I am likely far from the only American who is concerned about the individual known only as “Anonymous” who is about to tell us about working within the Trump administration.
Why the concern? It centers on our lack of knowledge of this person’s identity.
“Anonymous” is the individual who published that op-ed essay in the New York Times in which he or she admitted to being part of “the resistance” that was fighting against Donald Trump’s impulses that endanger the nation and those of us who live here.
Now this person is publishing a book. We still don’t know the author’s name, or the person’s standing within the White House, what he or she did or the duties he or she performed.
Back in the old days when I was editing opinion pages in Amarillo and Beaumont in Texas as well as in Oregon, I operated on a simple rule regarding anonymous submissions to the newspaper: I didn’t accept them … generally. The only circumstance might have been if the author’s life would be put in jeopardy if the public knew his or her name. During my career, I never published an anonymous letter or column in any of the pages I edited.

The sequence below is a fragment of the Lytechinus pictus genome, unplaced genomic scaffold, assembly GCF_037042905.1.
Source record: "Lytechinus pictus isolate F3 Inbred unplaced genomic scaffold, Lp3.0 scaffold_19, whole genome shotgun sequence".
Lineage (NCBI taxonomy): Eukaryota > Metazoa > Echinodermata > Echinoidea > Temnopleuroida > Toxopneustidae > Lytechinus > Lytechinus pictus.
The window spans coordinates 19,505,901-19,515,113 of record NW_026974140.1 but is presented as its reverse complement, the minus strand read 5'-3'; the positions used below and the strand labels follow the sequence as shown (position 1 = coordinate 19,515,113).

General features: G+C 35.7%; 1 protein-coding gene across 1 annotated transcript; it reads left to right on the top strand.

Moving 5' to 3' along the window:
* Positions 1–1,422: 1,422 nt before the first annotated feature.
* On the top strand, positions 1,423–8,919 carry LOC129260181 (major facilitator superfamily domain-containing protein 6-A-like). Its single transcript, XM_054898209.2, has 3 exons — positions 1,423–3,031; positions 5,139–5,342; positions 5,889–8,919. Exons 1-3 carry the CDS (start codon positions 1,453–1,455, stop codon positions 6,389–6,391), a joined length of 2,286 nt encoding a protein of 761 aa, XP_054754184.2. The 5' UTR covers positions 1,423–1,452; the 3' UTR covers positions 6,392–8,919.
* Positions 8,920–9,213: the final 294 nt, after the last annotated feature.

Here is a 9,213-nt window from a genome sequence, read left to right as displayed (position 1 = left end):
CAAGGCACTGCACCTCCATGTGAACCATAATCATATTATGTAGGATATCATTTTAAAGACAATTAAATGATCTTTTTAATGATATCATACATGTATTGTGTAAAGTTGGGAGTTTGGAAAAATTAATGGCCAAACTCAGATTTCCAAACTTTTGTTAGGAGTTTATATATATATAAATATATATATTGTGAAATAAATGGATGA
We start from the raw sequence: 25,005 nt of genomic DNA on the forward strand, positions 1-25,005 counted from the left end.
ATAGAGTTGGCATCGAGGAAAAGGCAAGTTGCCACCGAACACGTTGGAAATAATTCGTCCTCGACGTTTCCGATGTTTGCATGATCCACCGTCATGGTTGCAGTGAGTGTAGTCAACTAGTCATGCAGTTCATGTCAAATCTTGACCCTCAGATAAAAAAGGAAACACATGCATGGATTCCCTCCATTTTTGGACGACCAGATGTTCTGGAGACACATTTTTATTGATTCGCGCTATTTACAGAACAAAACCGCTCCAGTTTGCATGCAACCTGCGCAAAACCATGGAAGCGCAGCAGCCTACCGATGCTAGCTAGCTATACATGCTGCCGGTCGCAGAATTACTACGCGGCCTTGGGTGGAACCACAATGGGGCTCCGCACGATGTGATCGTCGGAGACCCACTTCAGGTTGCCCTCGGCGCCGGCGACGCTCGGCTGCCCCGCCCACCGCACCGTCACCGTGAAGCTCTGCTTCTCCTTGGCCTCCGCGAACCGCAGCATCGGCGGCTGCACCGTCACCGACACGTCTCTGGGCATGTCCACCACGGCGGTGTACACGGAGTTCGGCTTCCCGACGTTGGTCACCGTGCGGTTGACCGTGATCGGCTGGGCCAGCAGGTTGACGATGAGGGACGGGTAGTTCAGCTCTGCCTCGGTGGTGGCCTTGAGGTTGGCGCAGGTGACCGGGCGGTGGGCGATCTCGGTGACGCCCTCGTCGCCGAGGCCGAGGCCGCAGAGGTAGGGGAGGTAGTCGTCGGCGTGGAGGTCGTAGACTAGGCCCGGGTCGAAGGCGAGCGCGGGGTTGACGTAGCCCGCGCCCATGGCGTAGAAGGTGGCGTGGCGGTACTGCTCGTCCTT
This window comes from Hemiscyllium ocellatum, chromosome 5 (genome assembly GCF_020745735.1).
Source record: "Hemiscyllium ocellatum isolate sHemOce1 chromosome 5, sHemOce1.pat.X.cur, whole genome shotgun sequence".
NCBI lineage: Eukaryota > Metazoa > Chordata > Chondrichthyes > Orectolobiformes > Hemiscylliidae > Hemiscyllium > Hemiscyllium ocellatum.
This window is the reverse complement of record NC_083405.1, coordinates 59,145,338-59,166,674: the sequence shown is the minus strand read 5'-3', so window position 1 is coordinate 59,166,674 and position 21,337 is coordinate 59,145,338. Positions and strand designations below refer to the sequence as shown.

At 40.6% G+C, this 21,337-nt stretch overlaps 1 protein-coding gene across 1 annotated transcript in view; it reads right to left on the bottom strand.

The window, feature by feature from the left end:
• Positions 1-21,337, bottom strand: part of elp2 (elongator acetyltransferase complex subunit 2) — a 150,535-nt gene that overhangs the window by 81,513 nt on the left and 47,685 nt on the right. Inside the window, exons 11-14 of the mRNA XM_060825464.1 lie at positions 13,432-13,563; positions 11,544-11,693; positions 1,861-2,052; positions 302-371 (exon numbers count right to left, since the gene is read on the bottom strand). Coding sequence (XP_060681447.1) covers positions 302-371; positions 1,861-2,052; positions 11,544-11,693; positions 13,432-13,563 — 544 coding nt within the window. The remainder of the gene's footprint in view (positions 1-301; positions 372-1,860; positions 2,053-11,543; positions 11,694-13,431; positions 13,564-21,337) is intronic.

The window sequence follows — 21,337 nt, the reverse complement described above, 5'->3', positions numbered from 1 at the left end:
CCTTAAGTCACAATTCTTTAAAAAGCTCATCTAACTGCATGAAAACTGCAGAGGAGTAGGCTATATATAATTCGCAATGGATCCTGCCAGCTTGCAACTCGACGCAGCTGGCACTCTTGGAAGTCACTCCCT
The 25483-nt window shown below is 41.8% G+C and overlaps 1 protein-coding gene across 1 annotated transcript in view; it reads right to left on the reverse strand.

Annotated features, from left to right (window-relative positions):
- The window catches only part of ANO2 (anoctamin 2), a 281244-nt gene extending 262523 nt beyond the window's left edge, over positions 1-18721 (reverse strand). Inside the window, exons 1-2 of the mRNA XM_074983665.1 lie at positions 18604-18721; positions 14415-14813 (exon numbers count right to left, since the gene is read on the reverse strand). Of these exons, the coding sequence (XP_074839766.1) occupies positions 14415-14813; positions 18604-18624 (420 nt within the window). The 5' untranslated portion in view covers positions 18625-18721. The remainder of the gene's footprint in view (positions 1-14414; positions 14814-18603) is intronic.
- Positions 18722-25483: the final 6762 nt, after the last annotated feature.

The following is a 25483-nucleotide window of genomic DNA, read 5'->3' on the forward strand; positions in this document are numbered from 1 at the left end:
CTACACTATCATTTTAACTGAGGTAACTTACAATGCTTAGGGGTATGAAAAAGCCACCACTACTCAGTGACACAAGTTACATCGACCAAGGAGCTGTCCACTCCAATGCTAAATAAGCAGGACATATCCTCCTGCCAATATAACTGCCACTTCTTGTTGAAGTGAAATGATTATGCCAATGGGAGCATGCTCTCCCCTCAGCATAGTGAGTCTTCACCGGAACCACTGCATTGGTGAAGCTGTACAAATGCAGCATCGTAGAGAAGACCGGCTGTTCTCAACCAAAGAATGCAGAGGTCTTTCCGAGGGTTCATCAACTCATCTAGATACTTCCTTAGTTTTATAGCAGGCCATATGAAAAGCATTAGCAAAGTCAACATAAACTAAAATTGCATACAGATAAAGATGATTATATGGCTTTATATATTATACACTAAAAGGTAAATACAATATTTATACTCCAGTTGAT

My standard was fairly straightforward: Readers of the publication deserved to be able to measure the words they read against those who wrote them; readers deserved to know whether the writer had an axe to grind.
That’s the case here with this book published by “Anonymous.” The NY Times editors know the author’s name, but have kept it secret. That is their prerogative. I happen to disagree with their decision.
On that score, I am — more or less — in the president’s corner. This author reportedly is going to spill a whole lot of beans about life inside the White House during the Trump years. Donald Trump won’t like what this individual has to say, or so we are being told.
Americans deserve to know who this individual is and why he or she feels compelled to speak so candidly.